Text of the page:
Anyway, blah blah blah. Sleepy. G'night!

Monday, February 08, 2010

Where do the days go? And the months???

Hey, where do the days go??? Among other things, I've been busily prepping for a school visit tomorrow. Why is it middle-schoolers make me so nervous? I could talk to 4th graders day after day and never get anxious about it, and the younger grades are just so adorable and happy -- I want to write some books for the little ones, because school visits to them are so much fun! But start getting up to 5th... well, they're still pretty easy, but I don't know, 6th, 7th, and -- ulp -- 8th? They're too cool for me. They're actually way cooler than me. That must be the problem. So hopefully they will be interested tomorrow. It's almost midnight, and I'm as ready as I'm going to be! (I have a high school visit coming up, and that's even scarier!)

And hey, Clementine turns 6 months tomorrow! Where do the months go??? It's been a half a YEAR already?!?! Madness.

That's all. See ya later.

The school visit was fabulous! The best I've ever done -- the kids acted out scenes from Blackbringer, and there was cake and flowers, and I found out they'd made and sold truffles themselves to raise money for my visit -- that's never happened before! I'm in love with the school, which was a really little school in a beautiful, pastoral spot. I wonder now why I was nervous. Best. Kids. Ever. :-)

Wednesday, February 03, 2010

Neil Gaiman's Favorite Books + other book stuff + Romance & Books & Marshmallows!!!

I think I mentioned recently I'd had a run of book bummers -- books I read that were only "meh" -- enough in a row that it kind of got me down and I needed a good, no: GREAT, book immediately. So I started casting around for recommendations, and one place I looked was this list I'd come across a while back, where Neil Gaiman gives his ten favorite books (plus, I threw in the preceding question, because that book really belongs on the list too):

What was the book that most influenced your life or your career as a writer?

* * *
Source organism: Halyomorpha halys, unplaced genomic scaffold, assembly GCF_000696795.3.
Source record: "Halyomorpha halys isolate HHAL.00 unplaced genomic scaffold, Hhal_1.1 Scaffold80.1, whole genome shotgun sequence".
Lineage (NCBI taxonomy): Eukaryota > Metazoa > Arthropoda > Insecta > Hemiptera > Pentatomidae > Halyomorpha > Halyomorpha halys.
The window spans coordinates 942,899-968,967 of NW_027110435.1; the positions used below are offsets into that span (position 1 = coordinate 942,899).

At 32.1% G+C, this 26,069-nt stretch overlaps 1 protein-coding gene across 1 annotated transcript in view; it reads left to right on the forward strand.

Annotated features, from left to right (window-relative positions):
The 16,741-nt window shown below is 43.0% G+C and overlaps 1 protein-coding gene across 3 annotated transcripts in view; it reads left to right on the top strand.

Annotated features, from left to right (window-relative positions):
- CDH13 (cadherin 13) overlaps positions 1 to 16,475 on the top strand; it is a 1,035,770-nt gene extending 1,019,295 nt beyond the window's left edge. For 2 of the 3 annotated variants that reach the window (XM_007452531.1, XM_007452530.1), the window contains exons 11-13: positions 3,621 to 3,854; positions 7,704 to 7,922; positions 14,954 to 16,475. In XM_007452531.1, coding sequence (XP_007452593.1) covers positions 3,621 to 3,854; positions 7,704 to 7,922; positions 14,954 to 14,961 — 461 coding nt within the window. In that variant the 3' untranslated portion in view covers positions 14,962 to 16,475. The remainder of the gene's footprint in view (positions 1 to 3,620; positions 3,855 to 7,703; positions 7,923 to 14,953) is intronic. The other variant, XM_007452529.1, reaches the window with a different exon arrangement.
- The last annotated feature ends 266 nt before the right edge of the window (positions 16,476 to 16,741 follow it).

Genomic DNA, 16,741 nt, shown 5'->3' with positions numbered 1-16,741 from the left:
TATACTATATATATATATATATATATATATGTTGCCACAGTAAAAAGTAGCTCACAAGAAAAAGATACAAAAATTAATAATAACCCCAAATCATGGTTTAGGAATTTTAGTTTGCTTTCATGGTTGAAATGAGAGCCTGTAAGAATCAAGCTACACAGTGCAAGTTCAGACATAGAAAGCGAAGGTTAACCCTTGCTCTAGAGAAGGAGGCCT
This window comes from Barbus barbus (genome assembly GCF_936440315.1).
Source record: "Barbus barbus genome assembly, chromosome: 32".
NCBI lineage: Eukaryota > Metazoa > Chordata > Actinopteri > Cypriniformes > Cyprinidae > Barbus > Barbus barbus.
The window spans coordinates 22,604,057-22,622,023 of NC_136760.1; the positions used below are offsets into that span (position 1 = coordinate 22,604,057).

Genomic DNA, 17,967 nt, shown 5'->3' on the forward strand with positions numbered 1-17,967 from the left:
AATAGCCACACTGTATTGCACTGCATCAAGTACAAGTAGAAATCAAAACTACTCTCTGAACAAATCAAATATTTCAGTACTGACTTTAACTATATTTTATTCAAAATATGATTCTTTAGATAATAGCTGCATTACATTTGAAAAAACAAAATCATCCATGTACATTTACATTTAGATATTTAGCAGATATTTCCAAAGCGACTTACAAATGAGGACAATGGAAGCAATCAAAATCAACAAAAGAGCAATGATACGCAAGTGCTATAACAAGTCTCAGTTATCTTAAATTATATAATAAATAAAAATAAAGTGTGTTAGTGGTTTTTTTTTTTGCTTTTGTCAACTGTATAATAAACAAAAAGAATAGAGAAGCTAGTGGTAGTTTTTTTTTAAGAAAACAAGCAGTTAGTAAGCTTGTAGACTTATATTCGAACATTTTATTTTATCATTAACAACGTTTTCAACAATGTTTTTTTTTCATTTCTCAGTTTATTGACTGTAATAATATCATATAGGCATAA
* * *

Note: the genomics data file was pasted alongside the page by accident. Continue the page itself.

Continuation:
Probably Harlan Ellison's Shatterday (1980). It's a collection of Ellison's short stories, as powerful as any good Ellison collection, and I read it on a plane trip on very bad day in 1982, and Harlan's commentary in one of his introductions to stories -- on doing things, on being a writer and not just thinking you were a writer, on using the time you have -- did more to turn the almost-22-year-old me into the writer I would one day become than anything else. I got off the plane determined to be a writer.

What are your ten favorite books, and what makes them special to you?
The Biography of Manuel by James Branch Cabell -- Eighteen volumes of beautiful, worldly, wise writing by a forgotten American master.
The Book of the New Sun by Gene Wolfe -- The best science fiction novel of the last century.
Lud in the Mist by Hope Mirrlees -- My favourite fairy tale/detective novel/history/fantasy.
The Manuscript Found in Saragossa by Jan Potock -- A labyrinth inside a maze; also a wonderful film.
Viriconium by M John Harrison -- I could pick any Harrison book, though. It could as easily be Light, his recent sci-fi novel, or Climbers, his astounding mainstream novel. He's a master of prose and ideas.
Codex Seraphinianus by Luigo Serafini -- A guide to an alien world, in an alien language. The strangest book I own.
A Humument by Tom Phillips -- In which an artist works into a Victorian novel to create something perfectly new.
Archer's Goon by Diana Wynne Jones -- The best writer of magical children's fiction of our generation. I don't know if this is the best of her novels, but it's my favourite.
Nine Hundred Grandmothers by R.A. Lafferty -- The funniest, oddest short stories in this or any other world.